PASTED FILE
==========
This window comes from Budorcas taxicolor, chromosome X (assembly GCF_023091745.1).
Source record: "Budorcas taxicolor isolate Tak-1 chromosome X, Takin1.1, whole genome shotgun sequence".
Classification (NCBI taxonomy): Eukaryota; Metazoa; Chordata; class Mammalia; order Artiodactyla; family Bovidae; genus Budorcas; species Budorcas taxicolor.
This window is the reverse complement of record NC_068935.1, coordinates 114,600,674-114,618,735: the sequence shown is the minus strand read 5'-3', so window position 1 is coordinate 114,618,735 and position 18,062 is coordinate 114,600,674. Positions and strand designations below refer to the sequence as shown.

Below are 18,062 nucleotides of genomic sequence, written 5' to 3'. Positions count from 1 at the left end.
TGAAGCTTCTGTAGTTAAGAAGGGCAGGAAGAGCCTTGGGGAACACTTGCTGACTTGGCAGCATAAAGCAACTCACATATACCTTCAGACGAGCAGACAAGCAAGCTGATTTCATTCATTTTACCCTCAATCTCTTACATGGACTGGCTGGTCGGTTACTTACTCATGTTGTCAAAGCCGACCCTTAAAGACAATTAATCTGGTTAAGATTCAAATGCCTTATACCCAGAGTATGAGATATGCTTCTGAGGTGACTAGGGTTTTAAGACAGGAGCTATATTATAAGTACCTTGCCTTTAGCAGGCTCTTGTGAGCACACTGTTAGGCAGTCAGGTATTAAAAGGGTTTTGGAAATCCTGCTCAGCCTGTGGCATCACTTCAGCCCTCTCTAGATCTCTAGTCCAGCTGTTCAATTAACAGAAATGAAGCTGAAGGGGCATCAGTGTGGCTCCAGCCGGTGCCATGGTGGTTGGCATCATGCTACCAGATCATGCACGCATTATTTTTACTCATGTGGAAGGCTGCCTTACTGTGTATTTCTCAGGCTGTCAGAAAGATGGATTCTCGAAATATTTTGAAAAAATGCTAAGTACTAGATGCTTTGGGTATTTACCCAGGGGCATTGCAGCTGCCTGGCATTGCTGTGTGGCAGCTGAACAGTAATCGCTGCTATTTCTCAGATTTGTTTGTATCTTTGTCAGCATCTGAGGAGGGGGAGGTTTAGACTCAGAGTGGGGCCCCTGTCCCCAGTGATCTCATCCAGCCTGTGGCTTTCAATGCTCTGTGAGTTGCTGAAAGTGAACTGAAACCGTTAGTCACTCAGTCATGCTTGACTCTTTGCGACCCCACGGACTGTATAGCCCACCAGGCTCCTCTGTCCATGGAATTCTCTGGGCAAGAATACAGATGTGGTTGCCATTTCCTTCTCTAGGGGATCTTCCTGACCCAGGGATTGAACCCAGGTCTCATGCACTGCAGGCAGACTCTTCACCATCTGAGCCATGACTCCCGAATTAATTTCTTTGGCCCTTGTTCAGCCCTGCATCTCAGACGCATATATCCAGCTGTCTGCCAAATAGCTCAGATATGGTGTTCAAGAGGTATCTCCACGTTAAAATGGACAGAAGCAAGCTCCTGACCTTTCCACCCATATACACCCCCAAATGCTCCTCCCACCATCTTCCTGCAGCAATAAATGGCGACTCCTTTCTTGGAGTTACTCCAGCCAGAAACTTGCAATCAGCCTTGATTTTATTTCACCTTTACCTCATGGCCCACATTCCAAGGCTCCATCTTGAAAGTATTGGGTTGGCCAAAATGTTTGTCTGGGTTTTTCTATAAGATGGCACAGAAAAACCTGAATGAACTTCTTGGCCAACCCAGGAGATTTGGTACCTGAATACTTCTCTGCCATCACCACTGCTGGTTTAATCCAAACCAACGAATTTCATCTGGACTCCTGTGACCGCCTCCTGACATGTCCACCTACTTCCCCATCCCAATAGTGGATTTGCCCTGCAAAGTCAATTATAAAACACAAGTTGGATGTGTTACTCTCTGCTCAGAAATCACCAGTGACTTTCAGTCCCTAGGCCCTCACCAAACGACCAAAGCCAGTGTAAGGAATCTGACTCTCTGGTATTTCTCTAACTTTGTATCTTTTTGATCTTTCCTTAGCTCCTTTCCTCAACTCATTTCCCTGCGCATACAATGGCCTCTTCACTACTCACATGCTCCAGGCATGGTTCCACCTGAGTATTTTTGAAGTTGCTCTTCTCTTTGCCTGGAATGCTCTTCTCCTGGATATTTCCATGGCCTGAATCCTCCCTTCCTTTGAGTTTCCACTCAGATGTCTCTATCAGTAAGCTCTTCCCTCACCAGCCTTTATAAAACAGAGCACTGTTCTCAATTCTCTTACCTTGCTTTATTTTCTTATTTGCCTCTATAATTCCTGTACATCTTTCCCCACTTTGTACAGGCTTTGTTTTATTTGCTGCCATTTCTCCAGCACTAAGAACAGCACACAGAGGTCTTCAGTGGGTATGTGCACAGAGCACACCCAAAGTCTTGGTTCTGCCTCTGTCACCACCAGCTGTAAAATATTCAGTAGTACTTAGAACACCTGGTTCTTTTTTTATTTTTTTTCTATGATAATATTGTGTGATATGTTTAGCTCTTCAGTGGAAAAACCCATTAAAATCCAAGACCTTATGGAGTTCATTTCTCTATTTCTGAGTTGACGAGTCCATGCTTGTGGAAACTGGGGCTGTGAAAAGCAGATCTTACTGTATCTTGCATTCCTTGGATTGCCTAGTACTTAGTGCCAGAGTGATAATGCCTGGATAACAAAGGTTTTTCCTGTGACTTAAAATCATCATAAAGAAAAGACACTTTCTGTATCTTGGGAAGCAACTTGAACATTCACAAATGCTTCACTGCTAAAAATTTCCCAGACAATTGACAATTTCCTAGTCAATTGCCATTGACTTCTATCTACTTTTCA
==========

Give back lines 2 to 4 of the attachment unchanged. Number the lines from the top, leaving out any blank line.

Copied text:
Source record: "Budorcas taxicolor isolate Tak-1 chromosome X, Takin1.1, whole genome shotgun sequence".
Classification (NCBI taxonomy): Eukaryota; Metazoa; Chordata; class Mammalia; order Artiodactyla; family Bovidae; genus Budorcas; species Budorcas taxicolor.
This window is the reverse complement of record NC_068935.1, coordinates 114,600,674-114,618,735: the sequence shown is the minus strand read 5'-3', so window position 1 is coordinate 114,618,735 and position 18,062 is coordinate 114,600,674. Positions and strand designations below refer to the sequence as shown.